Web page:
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HEALTH

Man lay dead in hospital toilet for 36 hours

A family has been left outraged after a father of two was found dead in a French hospital toilet 36 hours after he suffered a fatal stroke.

Man lay dead in hospital toilet for 36 hours
File photo: Mark Wagner

According to reports the man, named as Jean Marcel Labbé, 56, visited the Villeneuve-Saint-Georges Hospital, in the Val de Marne region to the south of Paris, just before 10am on January 4th to undergo a chest x-ray.

When he walked into the hospital he went straight to the disabled toilet where he is believed to have suffered a ruptured aneurysm, causing his sudden death.

His body was not found until 10pm the following day.

His sister Marie Labbé described the circumstances around her brother’s death as “sordid”, terrible” and “unbearable”.

“We will never know if he could have been saved,” she told French daily Le Parisien. “But what disgusts me is that no one seems to have noticed that the door of the toilet was locked for all that time.”

When he did not return home the family became increasingly worried about his whereabouts. When a family member phoned the hospital just after midday they were told Labbé did not have an appointment that day.

“I want answers from everyone – the cleaning staff, who did not do their job, the security officers and the directors of the hospital. It is not normal that this kind of incident can happen,” Marie Labbé told Europe1 radio.

“This should never happen again,” she said.

The director of the hospital Didier Hoeltgen has denied there were any medical errors surrounding Labbé’s death.

“There was confusion. People thought the toilet was occupied or out of order. Around 3,000 people come to the hospital each day. We cannot keep a check on all the toilets,” Hoeltgen told Le Parisien.

The director has, however, ordered an internal investigation to try to determine how Labbé remained undiscovered for so long.

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HEALTH

France brings in free contraception for all women aged 18-25

Free birth control for all women under 25 will be available in France from Saturday, expanding a scheme targeting under-18s to ensure young women don't stop taking contraception because they cannot afford it.

France brings in free contraception for all women aged 18-25
A doctor holds an interuterine contraceptive device (IUD) before inserting it in a patient. Photo: Adek Berry/AFP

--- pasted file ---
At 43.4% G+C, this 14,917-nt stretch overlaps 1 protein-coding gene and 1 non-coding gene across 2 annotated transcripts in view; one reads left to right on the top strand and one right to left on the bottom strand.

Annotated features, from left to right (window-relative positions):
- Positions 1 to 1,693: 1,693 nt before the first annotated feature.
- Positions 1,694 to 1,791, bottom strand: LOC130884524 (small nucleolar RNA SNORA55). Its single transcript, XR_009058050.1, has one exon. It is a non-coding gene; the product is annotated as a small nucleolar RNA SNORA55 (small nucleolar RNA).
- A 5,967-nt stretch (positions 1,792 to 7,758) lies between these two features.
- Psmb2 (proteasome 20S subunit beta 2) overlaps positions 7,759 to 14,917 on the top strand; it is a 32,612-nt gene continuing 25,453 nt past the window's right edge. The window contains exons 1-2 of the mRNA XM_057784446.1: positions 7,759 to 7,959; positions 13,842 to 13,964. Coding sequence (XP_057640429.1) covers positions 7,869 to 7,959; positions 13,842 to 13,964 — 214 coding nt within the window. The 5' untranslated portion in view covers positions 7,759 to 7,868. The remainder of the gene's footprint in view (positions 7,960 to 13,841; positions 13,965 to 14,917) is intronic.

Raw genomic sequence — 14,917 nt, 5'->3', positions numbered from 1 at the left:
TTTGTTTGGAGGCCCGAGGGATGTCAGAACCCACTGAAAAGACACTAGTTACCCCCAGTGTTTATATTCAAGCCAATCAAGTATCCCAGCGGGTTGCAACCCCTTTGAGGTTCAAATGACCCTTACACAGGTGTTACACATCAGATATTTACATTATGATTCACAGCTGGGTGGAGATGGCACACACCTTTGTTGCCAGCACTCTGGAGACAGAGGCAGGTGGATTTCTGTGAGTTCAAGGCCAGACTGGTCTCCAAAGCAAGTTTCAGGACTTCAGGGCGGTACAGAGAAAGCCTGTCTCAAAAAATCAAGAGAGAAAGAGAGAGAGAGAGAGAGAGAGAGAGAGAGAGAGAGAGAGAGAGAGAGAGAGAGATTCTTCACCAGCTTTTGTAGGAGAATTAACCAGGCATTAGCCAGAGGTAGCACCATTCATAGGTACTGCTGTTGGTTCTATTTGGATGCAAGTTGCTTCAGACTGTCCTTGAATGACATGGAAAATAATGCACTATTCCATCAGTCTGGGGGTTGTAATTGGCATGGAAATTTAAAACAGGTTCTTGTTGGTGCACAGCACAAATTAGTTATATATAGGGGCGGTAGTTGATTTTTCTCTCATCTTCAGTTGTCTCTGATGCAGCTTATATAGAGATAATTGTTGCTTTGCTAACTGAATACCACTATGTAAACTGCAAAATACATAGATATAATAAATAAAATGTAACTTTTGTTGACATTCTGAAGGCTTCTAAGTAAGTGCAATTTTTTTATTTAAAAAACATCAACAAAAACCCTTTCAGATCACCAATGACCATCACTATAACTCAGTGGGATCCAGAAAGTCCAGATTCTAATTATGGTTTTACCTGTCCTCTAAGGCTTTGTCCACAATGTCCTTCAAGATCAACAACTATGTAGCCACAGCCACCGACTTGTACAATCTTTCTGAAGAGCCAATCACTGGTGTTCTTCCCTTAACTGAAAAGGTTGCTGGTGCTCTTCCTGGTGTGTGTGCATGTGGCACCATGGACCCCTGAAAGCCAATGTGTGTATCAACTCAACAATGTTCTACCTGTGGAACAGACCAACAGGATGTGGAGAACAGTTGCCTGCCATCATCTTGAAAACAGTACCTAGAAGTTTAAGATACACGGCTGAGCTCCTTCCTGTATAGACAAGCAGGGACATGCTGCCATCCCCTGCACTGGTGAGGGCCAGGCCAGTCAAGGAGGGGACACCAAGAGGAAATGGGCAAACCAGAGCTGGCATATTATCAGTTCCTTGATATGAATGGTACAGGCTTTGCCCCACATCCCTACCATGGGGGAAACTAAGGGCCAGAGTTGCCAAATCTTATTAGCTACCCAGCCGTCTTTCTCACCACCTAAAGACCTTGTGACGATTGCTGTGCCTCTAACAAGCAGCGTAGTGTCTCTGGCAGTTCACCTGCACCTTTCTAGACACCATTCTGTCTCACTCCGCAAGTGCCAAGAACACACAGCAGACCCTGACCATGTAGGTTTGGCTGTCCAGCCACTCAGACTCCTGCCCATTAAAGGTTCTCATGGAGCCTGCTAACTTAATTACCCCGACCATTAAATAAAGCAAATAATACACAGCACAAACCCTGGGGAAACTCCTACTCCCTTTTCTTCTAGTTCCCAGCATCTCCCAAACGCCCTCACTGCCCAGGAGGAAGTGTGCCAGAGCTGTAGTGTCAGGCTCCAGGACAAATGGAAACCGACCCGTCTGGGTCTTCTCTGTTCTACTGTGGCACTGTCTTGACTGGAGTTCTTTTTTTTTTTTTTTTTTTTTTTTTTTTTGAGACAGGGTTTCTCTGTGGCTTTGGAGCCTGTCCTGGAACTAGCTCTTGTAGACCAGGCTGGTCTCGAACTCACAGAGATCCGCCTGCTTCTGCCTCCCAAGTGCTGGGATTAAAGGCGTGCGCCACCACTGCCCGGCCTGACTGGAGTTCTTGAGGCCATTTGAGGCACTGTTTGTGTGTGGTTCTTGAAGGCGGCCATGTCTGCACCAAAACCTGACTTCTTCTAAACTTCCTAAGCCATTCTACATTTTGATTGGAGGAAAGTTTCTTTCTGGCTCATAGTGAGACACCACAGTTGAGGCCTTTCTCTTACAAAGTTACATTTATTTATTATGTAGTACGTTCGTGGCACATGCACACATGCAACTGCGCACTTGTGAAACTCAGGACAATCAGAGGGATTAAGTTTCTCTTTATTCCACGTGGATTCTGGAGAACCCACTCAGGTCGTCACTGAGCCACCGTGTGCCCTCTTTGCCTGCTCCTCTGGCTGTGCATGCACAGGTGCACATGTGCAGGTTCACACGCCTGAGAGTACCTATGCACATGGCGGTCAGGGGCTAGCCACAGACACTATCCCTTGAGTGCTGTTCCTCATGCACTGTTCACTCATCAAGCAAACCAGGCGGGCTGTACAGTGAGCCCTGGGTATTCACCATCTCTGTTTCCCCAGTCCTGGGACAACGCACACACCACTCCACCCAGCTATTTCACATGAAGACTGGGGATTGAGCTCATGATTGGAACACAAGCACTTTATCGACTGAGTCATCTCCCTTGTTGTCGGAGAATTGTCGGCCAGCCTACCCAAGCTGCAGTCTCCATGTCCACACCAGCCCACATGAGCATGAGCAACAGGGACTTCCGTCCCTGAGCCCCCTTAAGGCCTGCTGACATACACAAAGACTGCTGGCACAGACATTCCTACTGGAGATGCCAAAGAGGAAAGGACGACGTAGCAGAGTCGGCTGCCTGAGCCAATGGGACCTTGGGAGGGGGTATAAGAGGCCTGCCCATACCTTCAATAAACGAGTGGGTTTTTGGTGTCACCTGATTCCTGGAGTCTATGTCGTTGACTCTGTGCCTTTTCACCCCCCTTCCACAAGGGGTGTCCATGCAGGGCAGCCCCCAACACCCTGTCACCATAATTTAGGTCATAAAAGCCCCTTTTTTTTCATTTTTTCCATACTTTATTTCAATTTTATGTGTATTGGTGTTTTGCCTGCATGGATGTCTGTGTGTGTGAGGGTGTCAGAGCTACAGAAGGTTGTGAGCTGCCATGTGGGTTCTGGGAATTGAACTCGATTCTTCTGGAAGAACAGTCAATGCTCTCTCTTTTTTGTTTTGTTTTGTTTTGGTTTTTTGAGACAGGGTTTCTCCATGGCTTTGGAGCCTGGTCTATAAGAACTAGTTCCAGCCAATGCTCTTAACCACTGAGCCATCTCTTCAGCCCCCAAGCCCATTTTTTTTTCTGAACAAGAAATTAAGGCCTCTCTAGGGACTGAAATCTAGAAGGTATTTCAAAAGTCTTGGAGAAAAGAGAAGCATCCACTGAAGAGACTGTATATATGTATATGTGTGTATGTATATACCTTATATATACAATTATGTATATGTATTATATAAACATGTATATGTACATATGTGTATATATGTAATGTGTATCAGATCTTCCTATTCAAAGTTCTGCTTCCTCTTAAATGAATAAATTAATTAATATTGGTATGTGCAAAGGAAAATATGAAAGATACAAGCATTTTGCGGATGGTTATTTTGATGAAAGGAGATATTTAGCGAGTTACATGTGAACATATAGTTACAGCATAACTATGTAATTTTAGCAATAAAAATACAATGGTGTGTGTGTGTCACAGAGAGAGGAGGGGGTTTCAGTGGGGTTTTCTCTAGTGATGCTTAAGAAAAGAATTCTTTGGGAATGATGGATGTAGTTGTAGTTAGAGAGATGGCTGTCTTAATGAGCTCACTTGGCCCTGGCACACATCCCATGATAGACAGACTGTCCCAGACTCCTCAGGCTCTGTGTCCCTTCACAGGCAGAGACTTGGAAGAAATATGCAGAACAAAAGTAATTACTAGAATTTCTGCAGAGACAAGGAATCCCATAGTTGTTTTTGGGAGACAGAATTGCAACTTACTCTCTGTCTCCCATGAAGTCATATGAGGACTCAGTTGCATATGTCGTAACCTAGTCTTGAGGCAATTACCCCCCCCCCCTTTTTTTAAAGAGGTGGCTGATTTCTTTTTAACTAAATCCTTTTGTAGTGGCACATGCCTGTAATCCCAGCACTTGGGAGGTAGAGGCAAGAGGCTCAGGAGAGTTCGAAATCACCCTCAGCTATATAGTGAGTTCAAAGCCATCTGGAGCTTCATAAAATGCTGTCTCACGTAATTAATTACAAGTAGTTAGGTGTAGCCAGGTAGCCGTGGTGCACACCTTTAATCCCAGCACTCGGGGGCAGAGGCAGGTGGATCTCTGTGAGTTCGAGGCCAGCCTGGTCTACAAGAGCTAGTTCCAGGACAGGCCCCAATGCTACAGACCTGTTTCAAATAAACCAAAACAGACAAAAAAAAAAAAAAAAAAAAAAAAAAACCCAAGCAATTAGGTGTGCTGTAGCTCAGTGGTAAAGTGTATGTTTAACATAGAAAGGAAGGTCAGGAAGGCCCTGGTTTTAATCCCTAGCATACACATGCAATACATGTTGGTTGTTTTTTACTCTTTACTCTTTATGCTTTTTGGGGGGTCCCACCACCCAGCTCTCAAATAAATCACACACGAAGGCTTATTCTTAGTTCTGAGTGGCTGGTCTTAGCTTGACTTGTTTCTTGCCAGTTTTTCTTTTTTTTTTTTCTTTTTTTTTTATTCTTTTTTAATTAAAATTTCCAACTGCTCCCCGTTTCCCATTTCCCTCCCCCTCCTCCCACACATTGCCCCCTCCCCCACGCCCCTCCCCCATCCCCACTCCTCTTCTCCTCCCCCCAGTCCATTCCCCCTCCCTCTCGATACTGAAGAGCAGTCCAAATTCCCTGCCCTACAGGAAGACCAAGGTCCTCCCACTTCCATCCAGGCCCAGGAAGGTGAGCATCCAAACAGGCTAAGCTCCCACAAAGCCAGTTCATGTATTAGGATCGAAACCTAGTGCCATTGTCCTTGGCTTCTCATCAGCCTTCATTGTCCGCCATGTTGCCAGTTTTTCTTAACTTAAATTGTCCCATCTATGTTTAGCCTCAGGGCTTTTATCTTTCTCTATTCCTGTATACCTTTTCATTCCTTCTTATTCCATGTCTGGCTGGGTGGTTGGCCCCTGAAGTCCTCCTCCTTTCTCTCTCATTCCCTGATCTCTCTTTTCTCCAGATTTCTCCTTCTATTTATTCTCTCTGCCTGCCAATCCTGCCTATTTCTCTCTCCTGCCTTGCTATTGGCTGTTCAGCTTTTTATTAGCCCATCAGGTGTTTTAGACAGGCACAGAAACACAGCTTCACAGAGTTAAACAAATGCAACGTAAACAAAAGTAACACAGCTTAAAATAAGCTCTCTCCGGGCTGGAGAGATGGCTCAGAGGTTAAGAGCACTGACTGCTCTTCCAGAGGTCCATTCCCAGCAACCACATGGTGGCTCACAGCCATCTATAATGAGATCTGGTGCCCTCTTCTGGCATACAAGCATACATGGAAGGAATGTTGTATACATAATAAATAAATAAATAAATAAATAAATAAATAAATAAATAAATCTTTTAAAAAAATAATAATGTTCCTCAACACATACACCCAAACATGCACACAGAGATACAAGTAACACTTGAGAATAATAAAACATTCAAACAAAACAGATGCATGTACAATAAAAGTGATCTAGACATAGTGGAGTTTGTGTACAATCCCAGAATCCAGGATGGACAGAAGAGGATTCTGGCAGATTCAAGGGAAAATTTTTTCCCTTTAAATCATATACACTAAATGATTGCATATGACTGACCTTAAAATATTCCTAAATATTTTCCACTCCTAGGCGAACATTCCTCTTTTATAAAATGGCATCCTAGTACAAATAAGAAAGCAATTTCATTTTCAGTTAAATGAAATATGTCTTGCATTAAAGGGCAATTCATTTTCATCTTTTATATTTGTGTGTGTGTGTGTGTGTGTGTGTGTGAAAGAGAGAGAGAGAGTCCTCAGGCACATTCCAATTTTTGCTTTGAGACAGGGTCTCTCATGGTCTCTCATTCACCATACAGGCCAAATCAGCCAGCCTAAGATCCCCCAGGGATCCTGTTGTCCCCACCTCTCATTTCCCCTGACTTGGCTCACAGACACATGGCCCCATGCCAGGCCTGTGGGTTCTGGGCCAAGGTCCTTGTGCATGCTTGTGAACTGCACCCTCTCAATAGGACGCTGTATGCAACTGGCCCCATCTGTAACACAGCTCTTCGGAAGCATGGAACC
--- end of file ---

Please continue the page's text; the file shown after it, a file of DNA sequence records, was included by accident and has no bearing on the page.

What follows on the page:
The scheme, which could benefit three million women, covers the pill, IUDs, contraceptive patches and other methods composed of steroid hormones. Contraception for minors was already free in France.

Several European countries, including Belgium, Germany, the Netherlands and Norway, make contraception free for teens. Britain makes several forms of contraception free to all.

France announced the extension to women under 25 in September, saying surveys showed a decline in the use of contraception mainly for financial reasons.

The move is part of a series of measures taken by President Emmanuel Macron’s government to boost women’s rights and alleviate youth poverty. The free provision is supported by women’s groups including the association En Avant Tous.

“Between 18 and 25-years-old, women are very vulnerable because they lose a lot of rights compared to when they were minors and are very precarious economically,” spokeswoman Louise Delavier told AFP.

Leslie Fonquerne, an expert in gender issues, said there was more to be done.

“This measure in no way resolves the imbalance in the contraceptive burden between women and men,” the sociologist said.

In some developed countries, the free contraception won by women after decades of campaigning is coming under attack again from the religious right.

In the United States, former president Barack Obama’s signature health reform, known as Obamacare, gave most people with health insurance free access to birth control.

But his successor Donald Trump scrapped the measure, allowing employers to opt out of providing contraception coverage on religious grounds — a decision upheld by the Supreme Court in 2020.

Poland’s conservative government has also heavily restricted access to emergency contraception as part of its war on birth control.

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